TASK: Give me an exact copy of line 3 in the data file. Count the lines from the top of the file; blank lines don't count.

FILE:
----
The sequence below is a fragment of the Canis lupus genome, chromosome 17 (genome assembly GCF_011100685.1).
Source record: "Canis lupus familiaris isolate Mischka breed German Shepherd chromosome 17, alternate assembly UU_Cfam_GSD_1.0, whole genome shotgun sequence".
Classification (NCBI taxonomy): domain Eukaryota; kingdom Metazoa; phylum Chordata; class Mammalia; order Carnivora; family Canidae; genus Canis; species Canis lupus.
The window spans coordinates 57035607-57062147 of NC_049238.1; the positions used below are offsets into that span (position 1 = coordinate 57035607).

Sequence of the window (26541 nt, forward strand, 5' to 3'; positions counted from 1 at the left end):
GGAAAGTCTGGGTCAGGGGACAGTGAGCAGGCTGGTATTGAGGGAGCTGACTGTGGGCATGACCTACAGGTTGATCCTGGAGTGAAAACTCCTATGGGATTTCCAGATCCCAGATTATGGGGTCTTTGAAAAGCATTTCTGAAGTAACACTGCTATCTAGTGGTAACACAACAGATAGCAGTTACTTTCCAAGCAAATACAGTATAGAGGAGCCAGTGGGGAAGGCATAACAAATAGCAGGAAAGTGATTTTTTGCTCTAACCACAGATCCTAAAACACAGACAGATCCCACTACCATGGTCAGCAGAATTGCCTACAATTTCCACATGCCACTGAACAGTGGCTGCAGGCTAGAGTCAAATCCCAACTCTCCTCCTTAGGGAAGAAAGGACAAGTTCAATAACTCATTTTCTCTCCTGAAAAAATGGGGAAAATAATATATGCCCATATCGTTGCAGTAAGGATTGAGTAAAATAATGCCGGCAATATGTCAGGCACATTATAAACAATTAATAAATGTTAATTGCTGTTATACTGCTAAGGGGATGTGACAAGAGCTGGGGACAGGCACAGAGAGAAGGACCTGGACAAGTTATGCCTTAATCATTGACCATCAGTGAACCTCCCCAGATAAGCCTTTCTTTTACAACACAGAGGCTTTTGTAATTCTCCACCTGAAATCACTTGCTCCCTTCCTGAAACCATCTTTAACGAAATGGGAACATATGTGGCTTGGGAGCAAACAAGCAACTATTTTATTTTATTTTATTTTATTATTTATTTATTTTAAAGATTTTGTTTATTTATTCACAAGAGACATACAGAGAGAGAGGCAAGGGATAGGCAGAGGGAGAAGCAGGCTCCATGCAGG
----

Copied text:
Classification (NCBI taxonomy): domain Eukaryota; kingdom Metazoa; phylum Chordata; class Mammalia; order Carnivora; family Canidae; genus Canis; species Canis lupus.